AMSTERDAM (Reuters) – Dutch King Willem-Alexander urged all people in the Netherlands to stay at home on Monday, instead of flocking onto the streets clad in orange as they normally do for the annual celebration of Kingsday.
Dutch flags hang outside apartments to celebrate King’s Day (Koningsdag), during the coronavirus disease (COVID-19) outbreak in Amsterdam, Netherlands, April 27, 2020. REUTERS/Eva Plevier
“This promises to be a unique Kingsday, and mainly because I hope it will be the last Kingsday-at-home ever. Try to make the best of it,” the king said in a TV speech broadcast live from his home.
Kingsday normally attracts millions of people to festivities in Amsterdam and throughout the Netherlands, highlighted by sprawling street markets and massive concerts.
This year, however, the Dutch are forced to stage their parties at home, as all public events have been cancelled until Sept. 1 in an attempt to prevent a resurgence of coronavirus infections in the country.
“Sad, but inevitable,” the king said of the decision to scrap all public festivities for his 53rd birthday.
“I can understand very well that many people had hoped to be able to have more freedom to move by now, but the coronavirus cannot be told what to do. We have to keep at it, also after today.”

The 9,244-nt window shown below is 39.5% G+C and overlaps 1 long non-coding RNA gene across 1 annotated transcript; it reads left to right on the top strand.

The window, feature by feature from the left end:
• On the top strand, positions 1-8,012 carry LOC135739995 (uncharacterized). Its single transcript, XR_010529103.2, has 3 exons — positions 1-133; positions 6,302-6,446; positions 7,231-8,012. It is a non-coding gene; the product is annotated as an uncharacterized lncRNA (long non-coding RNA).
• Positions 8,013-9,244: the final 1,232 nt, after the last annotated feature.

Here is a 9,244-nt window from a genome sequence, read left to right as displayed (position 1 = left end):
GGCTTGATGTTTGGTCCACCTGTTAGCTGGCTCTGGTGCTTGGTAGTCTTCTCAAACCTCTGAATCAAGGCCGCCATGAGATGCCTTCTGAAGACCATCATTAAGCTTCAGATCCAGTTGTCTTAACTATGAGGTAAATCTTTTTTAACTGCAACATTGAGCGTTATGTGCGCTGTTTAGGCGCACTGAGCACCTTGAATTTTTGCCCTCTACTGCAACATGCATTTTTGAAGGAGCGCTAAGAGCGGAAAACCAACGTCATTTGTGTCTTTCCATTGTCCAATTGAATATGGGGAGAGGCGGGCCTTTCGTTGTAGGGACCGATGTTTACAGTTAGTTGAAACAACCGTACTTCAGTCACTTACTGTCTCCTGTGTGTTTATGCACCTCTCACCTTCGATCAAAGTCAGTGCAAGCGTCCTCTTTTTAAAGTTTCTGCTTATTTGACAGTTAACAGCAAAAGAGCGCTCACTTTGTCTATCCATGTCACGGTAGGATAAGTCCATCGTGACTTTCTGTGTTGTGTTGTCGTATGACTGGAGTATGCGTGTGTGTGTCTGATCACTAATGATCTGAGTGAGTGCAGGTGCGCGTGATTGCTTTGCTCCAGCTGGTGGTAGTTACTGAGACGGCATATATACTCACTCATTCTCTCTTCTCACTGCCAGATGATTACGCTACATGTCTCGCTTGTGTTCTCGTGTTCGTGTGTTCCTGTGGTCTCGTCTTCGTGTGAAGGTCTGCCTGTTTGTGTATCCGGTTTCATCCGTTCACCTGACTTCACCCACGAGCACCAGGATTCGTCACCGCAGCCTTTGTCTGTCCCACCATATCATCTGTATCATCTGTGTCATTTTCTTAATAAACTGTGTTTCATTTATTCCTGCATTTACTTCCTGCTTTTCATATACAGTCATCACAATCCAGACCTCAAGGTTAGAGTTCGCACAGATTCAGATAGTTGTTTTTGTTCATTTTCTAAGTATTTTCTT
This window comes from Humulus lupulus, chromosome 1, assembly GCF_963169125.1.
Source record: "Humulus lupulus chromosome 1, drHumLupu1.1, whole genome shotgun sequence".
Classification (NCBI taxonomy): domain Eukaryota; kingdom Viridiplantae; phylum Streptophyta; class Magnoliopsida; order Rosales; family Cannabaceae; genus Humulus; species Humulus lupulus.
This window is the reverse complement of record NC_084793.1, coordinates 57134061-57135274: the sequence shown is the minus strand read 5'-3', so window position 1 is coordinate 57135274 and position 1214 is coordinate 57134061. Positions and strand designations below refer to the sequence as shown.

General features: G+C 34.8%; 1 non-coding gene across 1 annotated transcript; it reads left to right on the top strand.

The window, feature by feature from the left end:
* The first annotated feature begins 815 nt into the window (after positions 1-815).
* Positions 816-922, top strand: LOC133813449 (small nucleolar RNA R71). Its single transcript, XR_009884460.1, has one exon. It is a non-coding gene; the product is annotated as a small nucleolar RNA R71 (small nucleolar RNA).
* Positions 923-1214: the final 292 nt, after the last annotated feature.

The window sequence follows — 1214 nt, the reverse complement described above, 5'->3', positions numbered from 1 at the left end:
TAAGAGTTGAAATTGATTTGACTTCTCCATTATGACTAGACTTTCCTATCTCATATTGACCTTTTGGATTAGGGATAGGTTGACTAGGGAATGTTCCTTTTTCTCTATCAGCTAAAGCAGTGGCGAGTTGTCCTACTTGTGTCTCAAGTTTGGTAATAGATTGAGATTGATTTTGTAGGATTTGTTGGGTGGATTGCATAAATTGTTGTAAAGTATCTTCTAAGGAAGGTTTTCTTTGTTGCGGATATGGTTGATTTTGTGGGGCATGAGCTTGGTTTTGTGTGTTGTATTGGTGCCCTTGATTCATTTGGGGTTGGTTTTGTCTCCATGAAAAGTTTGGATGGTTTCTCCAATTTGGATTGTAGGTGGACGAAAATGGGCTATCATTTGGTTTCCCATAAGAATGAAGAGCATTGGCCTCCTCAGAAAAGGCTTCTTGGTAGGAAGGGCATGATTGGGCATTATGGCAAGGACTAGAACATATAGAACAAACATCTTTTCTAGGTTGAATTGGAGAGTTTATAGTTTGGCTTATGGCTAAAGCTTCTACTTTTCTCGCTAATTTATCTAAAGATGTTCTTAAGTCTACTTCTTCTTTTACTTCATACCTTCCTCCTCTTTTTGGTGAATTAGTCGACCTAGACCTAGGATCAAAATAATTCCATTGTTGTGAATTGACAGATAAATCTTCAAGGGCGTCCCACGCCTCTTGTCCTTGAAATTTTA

As of Sunday, the number of confirmed coronavirus infections in the Netherlands had risen to 37,845, with 4,475 deaths.
Kingsday was kicked off by the Royal Concertgebouw orchestra, which pieced together solo at-home performances by its members into a special rendition of the national anthem, inviting all people in the Netherlands to join in from their balconies and gardens.
To keep the house parties going, people can tune in to the traditional Kingsday music festivals, which have been transformed into online versions featuring special shows by international Dutch music stars such as DJs Martin Garrix and Tiesto.
The street markets, in which the Dutch usually try to earn a few euros by cleaning out their attics or showcasing their musical talents, will be replaced by online versions and even a prime time TV show.
Reporting by Bart Meijer, editing by Ed Osmond